Attitudes towards same-sex relationships are softening in Northern Ireland with over half of us now in favour of gay marriage.
The number of people who believe that gay and lesbian relations are "always wrong" has also dropped by more than half over the past two decades, according to a new survey. In 1989, 76% believed such relationships were wrong. By 2012 it was down to 28%.
But more than a third expressed disapproval of gay adoption and of lesbians having equal access to fertility treatment.
Researchers from Queen's University Belfast interpreted the data from the 2012 Northern Ireland Life and Times Survey (NILT), which uses a random sample of 1,200 people living across Northern Ireland.
Among those surveyed, less than half of those calling themselves Protestant (45%) were in support of same-sex marriage while the majority of Catholics (66%) and those declaring no religion (74%) were in favour.
The researchers noted that knowing someone who was gay or lesbian tended to promote positivity. Between 2005 and 2012, the percentage of people who knew someone who was lesbian or gay rose from 46% to 70%.
On the issue of gay adoption, despite the preference for heterosexual parents, the research found some softening of attitudes. In 1989, 11% thought that lesbians should be allowed to adopt a baby under the same conditions as heterosexual couples and 5% believed this in relation to gay couples. In the most recent survey, the figures were 40% and 36% respectively.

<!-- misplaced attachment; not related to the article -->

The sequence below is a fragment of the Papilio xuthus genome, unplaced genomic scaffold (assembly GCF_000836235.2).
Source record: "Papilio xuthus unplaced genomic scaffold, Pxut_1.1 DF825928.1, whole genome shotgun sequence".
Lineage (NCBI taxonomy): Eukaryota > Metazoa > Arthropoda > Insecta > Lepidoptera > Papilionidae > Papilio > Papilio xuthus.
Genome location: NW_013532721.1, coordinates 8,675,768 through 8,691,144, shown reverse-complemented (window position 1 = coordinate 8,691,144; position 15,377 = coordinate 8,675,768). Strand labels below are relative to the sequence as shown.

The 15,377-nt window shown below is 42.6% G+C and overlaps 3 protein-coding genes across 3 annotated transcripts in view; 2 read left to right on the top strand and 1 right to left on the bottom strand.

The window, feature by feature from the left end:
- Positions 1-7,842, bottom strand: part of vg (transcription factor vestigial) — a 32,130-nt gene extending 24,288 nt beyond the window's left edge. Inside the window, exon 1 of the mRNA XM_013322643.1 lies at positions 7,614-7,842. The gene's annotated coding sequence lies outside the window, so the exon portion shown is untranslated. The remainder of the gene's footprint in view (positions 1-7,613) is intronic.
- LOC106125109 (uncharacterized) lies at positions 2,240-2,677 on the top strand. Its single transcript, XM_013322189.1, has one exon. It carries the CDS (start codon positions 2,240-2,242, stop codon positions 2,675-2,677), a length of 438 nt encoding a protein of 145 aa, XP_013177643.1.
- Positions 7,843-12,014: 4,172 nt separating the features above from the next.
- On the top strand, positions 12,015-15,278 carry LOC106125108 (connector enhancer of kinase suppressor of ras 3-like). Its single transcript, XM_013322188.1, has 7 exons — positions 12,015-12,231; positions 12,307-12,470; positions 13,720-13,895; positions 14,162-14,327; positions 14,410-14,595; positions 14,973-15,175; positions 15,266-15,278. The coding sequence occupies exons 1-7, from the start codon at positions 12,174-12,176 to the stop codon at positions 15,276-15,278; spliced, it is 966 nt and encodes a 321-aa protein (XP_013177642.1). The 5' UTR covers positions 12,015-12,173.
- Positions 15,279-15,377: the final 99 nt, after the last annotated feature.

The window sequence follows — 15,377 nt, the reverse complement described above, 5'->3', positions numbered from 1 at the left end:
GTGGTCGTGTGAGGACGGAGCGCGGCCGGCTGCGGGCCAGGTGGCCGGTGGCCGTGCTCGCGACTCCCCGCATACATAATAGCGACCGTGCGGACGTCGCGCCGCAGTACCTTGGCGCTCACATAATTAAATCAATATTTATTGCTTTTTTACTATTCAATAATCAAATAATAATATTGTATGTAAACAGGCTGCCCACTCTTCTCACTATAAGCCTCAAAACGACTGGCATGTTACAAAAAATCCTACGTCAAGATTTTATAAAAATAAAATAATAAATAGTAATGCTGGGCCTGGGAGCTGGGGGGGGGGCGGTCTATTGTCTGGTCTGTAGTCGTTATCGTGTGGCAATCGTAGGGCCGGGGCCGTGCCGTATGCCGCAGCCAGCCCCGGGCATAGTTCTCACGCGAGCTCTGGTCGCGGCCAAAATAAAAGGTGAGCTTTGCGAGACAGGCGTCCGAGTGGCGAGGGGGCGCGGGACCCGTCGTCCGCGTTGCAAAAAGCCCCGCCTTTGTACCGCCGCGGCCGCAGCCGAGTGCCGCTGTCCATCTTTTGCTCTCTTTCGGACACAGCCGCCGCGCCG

Researchers Dr Siobhan McAlister and Dr Nicola Carr, from Queen's School of Sociology, Social Policy and Social Work, and youth worker Gail Neill, have been interpreting the trends from NILT before a public seminar on the subject in Belfast.
Speaking ahead of the event, Dr Carr said: "Over half of the survey's respondents expressed support for same-sex marriage, however, over one-third disapproved of gay adoption and also to lesbians having access to fertility treatment on the same basis as heterosexual women. At least one in four people did not believe that a lesbian or gay parent or parents with a child constituted a 'family'.
"The survey also found that, in general, females and those aged under 65 were more likely to report positive attitudes to same-sex relationships."
The first civil partnerships in the UK took place in Northern Ireland in 2005, closely followed by England, Wales and Scotland. The new Civil Partnership Act provided same-sex couples with the same legal rights as heterosexual couples. The first same-sex weddings will be allowed to take place next month in England and Wales. This comes after the Government's controversial legislation on the issue received Royal Assent in July. The Church of England, the Church in Wales and other faith groups stated their opposition. The Northern Ireland Assembly is not currently considering any legislation to allow same-sex marriage.